Tutorial 7 study guide: SICTAS (2009)

SICTAS. 2009. Web 2.0 site blocking in schools. Available at http://www.educationau.edu.au/2009-reports. Accessed 25 January 2010.

We will be discussing this resource in class. All resources are available on E-Reserve for this unit.

Just read the Executive Summary (pp 7 – 11) if you are time-poor.

  • The main barriers to teachers’ effective uptake of Web 2.0 in their teaching are, according to this report (SICTAS 2009, p. 1),
  • “teacher lack of knowledge and confidence in Web 2.0
  • lack of safe places to gain experience with using Web 2.0 tools in teaching
  • concerns about cyber-safety and cyber-bullying
  • professional risk of allowing students access to popular social networking sites
  • limited bandwidth for effective delivery of rich Web 2.0 media
  • inflexibility of school site blocking systems
  • inability to provide access to educationally-relevant content from blocked sites.”
  • The report also points out how site-blocking is part of schools’ cybersafety strategies as regards duty of care to students (SICTAS 2009, p. 2). The problem, however, is that site-blocking often prevents access to “educationally valuable” (SICTAS 2009, p. 30) sites.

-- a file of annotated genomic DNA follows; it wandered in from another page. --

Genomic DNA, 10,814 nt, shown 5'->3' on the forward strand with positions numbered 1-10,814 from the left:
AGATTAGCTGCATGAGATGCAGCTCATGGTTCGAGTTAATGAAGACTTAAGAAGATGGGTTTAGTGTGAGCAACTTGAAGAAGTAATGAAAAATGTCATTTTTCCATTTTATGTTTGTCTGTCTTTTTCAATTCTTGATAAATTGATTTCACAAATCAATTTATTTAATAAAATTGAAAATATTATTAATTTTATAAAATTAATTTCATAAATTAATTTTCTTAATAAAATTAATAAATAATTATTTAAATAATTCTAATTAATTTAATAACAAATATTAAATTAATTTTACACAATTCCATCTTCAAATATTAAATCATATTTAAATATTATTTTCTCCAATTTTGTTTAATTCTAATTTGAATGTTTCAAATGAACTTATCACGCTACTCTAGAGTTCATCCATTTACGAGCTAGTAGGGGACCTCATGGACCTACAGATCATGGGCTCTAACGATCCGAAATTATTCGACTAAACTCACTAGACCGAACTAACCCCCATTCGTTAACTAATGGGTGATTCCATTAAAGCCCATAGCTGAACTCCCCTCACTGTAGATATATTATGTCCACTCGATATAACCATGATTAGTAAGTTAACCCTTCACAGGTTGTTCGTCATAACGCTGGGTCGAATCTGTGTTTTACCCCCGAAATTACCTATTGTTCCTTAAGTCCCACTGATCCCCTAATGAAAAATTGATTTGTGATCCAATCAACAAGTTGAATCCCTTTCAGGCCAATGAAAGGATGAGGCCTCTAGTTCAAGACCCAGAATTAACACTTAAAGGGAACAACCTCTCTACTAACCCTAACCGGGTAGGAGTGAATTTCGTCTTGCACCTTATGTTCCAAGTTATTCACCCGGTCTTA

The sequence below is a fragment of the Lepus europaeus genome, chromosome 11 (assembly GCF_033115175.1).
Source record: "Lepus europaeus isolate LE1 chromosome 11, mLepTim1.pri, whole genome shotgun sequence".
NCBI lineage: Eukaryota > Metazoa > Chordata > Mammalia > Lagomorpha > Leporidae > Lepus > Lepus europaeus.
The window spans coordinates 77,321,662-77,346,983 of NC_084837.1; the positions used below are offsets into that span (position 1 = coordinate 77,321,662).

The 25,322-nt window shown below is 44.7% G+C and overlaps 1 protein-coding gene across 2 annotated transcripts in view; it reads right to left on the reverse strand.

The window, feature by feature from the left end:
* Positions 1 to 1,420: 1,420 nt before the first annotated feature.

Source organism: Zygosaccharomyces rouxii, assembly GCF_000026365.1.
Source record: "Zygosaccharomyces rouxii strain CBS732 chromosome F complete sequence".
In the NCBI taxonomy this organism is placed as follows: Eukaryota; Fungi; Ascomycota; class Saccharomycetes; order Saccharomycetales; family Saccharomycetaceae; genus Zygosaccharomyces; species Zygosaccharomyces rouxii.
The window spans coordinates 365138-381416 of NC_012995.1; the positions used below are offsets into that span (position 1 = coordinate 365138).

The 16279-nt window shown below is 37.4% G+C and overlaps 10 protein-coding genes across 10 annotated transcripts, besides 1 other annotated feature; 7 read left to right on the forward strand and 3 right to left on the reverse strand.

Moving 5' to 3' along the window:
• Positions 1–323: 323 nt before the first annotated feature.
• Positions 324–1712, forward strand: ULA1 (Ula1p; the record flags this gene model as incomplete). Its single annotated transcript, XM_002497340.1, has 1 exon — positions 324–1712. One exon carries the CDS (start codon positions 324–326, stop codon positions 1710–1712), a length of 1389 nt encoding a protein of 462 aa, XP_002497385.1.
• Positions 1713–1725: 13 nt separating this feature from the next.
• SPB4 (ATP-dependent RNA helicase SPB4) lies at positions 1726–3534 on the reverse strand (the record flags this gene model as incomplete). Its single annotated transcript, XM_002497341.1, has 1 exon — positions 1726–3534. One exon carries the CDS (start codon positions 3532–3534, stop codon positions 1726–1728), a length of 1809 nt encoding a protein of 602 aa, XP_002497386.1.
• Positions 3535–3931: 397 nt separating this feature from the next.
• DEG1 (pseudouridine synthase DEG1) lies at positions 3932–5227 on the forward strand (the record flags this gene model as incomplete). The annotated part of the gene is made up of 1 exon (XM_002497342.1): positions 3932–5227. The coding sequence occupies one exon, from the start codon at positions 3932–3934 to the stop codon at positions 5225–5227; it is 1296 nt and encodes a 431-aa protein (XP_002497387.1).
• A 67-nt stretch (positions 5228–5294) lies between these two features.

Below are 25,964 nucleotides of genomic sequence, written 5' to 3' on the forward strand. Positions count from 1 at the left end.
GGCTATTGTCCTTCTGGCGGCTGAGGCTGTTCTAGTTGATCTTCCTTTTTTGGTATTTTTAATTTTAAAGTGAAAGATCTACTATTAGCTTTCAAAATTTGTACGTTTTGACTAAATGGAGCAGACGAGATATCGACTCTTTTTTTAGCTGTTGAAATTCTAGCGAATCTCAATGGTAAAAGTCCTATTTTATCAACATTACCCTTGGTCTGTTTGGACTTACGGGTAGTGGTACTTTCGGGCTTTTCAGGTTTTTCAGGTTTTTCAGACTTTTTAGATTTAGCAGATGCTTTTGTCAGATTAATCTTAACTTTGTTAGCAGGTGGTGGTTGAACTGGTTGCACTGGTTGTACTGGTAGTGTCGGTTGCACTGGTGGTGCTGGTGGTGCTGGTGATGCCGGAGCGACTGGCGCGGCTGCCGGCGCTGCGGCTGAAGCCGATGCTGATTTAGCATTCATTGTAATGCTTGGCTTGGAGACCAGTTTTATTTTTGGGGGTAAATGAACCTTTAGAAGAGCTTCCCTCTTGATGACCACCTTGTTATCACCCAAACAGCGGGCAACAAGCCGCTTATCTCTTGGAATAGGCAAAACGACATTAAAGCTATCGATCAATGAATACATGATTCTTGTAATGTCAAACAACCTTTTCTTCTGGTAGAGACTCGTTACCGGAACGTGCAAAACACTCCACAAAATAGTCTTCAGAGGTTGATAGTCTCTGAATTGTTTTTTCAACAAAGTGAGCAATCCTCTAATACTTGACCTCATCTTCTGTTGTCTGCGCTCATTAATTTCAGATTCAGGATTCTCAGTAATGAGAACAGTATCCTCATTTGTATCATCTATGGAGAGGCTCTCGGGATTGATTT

• The report identifies a number of limitations to current filtering methods (SICTAS 2009, p. 1):
  • “Web 1.0 site-based approach to filtering generally leads to an all or nothing approach to blocking Web 2.0 online communities.
  • support to allow schools to customize access control only operates at a whole school site level (unable to differentiate between teachers and students).
  • they lack other fine-grained person-centric access controls such as the ability to control access via activities, groups, available bandwidth, time limits and the time of day.”
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Tutorial 7 study guide: Notley (2008)

Key point: Site-blocking is not a sensible response to the problem of accessing inappropriate online content at school.

Notley, Tanya M. 2008. Online Network Use in Schools: Social and Educational Opportunities. Youth Studies Australia Vol. 27, Iss. 3: 20-29.

We will be discussing this resource in class. All resources are available on E-Reserve for this unit.

This is a fairly easy read and has some important things to say about the digital divide. Here are some of the key points and relevant quotes.